Though Wilders was defeated in the Netherlands, populist and nationalist campaigns in France, Poland, and other parts of the West continue to garner support. Marine Le Pen, France’s populist presidential candidate, who has unabashedly followed the immigrant-bashing rhetoric style of Donald Trump and Nigel Farage, will be the next test of the strength of Western democracy, as she runs against Republican Francois Fillon and the socially liberal En Marche! candidate Emmanuel Macron. France’s elections, to be held in April, will likely be the ultimate test of the resiliency of Western democracy and the willingness for the West to open its borders to Muslim refugees. (Alex Voisine)
[dropcap size=small]T[/dropcap]he unveiling of Trumps’ health care plan last week has been met with stern criticism from both conservative Republicans and Democrats. The new health care plan, titled The American Health Care Act, seeks to replace the Affordable Care Act, the health care plan proposed by Barack Obama.
Ironically, the AHCA retains many of the benefits that Obama’s plan proposed such as the ability for people younger than 26 to stay on their parents’ health care plan. However, the AHCA does make substantial changes, not least the revocation of the health care mandate, which issues a fine to individuals who do not buy insurance plans. The fine is intended to encourage young and healthy individuals to buy health insurance, which in theory, would lower the costs for all buyers of federal health insurance. The AHCA also seeks to cut subsidies, and instead give more power to the states with respect to the allocation of Medicaid payments.
The Congressional Budget Office has said the bill will increase the number of those without health insurance by 24 million, while reducing the deficit by $337 billion. While some see the reduction of the deficit as a positive provision, others see the number of uninsured individuals as a serious threat to health care stability, which would end up increasing the costs for insured individuals, who would have to absorb the cost of uninsured medical procedures and hospital visits. The bill will also target older and poorer individuals, many of whom will lose health care coverage under the AHCA. For college students who will be entering the workforce soon, the AHCA could have a serious impact on the cost of health insurance, despite the revocation of the insurance mandate. (Alex Voisine)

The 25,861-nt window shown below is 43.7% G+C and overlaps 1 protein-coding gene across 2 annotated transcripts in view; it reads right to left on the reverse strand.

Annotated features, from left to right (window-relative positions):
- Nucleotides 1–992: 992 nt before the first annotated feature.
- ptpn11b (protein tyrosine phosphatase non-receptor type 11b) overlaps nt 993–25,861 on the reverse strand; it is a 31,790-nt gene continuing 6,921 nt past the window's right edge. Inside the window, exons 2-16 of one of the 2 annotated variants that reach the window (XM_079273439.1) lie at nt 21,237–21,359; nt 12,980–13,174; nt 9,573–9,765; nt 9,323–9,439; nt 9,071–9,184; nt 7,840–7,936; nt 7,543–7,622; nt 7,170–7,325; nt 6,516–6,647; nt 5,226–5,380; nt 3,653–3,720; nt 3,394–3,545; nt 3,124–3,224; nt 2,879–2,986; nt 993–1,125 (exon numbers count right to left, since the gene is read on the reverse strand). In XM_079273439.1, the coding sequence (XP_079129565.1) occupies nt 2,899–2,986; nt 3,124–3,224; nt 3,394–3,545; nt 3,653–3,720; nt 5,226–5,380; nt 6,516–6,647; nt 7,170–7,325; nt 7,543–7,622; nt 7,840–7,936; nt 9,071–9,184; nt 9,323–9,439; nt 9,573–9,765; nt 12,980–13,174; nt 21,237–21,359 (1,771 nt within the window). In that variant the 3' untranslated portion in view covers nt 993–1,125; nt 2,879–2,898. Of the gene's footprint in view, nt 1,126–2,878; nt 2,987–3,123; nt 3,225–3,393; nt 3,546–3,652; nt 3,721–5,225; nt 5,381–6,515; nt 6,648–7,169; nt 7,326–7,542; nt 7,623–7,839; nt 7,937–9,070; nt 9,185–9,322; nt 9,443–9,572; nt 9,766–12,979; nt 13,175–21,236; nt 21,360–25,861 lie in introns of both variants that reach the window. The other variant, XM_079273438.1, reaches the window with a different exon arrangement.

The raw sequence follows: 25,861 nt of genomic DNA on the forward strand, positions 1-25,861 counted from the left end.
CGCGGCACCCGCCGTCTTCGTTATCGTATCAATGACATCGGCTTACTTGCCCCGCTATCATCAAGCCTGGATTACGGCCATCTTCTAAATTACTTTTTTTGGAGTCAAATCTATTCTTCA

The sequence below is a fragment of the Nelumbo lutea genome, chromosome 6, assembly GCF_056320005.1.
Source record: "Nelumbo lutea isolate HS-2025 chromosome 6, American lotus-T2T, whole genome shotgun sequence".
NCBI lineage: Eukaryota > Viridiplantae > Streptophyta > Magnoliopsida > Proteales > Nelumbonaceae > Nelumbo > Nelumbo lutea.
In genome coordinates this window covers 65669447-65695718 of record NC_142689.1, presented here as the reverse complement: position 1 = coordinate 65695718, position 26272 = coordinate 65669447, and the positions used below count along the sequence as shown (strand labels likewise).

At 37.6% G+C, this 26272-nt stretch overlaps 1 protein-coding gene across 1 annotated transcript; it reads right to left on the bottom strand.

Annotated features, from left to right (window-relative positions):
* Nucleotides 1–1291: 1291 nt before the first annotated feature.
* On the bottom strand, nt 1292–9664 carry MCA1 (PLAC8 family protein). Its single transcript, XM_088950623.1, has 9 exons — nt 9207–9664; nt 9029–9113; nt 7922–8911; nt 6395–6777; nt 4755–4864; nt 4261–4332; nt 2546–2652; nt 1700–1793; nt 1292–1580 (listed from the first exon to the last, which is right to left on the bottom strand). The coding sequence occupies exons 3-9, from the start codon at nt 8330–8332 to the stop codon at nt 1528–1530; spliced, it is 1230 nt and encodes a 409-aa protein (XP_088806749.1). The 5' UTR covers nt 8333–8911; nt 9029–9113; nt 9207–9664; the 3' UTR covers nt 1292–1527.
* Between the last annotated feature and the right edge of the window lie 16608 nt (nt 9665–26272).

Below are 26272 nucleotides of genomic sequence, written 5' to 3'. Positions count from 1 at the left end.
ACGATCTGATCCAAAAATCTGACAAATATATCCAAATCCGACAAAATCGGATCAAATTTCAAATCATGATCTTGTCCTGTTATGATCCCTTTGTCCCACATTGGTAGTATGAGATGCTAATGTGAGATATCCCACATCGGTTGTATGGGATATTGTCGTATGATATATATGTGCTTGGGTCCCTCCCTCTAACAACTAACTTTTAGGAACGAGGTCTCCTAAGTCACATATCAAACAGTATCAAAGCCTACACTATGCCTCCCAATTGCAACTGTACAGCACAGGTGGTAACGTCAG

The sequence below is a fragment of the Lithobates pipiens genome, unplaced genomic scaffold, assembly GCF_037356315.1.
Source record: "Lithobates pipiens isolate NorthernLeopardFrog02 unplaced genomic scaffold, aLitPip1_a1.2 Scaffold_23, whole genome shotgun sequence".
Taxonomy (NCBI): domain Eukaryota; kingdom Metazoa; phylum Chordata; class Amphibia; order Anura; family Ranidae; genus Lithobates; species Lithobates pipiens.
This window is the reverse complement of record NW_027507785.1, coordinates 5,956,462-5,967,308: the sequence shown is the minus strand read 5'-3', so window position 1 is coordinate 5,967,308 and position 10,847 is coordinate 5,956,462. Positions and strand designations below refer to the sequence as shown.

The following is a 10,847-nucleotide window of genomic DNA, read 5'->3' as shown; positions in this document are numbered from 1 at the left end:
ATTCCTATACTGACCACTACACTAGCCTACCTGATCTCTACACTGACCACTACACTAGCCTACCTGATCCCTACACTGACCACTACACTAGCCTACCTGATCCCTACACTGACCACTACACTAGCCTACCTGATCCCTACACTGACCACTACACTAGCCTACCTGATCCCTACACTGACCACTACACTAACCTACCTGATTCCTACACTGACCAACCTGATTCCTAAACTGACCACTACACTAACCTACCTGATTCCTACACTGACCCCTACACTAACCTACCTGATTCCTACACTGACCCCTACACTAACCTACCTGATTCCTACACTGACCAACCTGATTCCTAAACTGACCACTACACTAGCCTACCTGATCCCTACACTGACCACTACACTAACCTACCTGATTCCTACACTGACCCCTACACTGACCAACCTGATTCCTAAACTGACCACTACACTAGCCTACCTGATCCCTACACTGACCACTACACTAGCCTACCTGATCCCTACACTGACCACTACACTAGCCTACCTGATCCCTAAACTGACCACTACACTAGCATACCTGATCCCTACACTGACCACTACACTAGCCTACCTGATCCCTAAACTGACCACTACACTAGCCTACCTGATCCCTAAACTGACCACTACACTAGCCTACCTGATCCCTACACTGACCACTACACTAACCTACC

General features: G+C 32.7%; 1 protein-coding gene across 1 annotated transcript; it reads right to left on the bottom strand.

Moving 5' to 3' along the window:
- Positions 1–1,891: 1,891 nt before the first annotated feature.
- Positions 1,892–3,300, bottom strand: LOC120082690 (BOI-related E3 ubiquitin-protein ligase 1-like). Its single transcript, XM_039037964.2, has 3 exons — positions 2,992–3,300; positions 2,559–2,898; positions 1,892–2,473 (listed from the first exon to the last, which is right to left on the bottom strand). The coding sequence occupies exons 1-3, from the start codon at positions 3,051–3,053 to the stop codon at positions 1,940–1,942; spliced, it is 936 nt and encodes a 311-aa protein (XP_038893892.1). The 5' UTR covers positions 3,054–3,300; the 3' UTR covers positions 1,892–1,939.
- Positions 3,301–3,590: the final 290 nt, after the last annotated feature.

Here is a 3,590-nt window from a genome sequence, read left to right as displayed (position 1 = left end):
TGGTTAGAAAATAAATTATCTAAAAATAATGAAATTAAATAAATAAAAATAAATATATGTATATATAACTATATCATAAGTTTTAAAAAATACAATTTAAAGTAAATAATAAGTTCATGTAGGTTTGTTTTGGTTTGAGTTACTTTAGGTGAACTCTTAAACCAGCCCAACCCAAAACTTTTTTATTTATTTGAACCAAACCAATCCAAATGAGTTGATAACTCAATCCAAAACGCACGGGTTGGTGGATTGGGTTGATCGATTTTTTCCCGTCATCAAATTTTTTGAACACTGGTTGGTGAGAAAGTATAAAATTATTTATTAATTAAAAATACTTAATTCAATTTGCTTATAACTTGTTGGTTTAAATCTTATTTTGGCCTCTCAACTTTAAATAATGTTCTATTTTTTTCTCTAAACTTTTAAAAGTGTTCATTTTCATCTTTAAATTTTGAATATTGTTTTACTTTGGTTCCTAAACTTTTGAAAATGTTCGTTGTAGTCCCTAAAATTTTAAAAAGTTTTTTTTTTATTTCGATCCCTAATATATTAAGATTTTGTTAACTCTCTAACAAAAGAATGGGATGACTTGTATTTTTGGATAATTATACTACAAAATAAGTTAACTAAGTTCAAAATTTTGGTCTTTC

[dropcap size=small]S[/dropcap]evere flooding in Peru this week has given way to dangerous mudslides and has affected half the country, killing at least 72 people and displacing thousands more, according to a BBC report. Food shortages, lack of water, and general chaos have led to 800 towns and villages declaring a state of emergency. Peru and other countries in the Pacific Rim have suffered an especially difficult rainy season because it’s an El Nino year, which means a “rise in sea temperatures that increases evaporation and brings about heavy rains,” said the BBC.
In Venezuela, due to an ever-worsening economic crisis and a hopelessly dysfunctional government, food shortages and sharply decreasing food security have caused the Venezuelan government to target bakeries who they claim are not producing loaves of bread and instead using the scarce quantities of flour available in Venezuela to bake pastries. The government claims that the bakeries are choosing to produce pastries to boost their profits. President Nicolas Maduro is mandating that bakeries use 90% of flour for ‘traditional bread’ baking, that bakeries provide a constant supply of bread from 7 am to 7 pm, and that they hold over bread from the previous day to ensure that a constant supply is available. According to Fevipan, a bread company in Venezuela, the bakeries are not given an adequate supply of flour to make bread, let alone pastries. The crackdown by Maduro on bakeries is seen by many as an unnecessary flexing of state power that doesn’t solve the underlying problem; an economic crisis that prevents the import of food and baking materials. Despite Maduro’s tirade against bakeries, which was supposed to make bread more accessible for citizens, many Venezuelans are frustrated with Maduro’s inefficient government and have called for his resignation. The months to come will prove integral to the future of Venezuela’s economy, and the decisions Maduro makes (or fails to make) may determine the fate of thousands of Venezuelans who are suffering from devastating food scarcities. (Alex Voisine)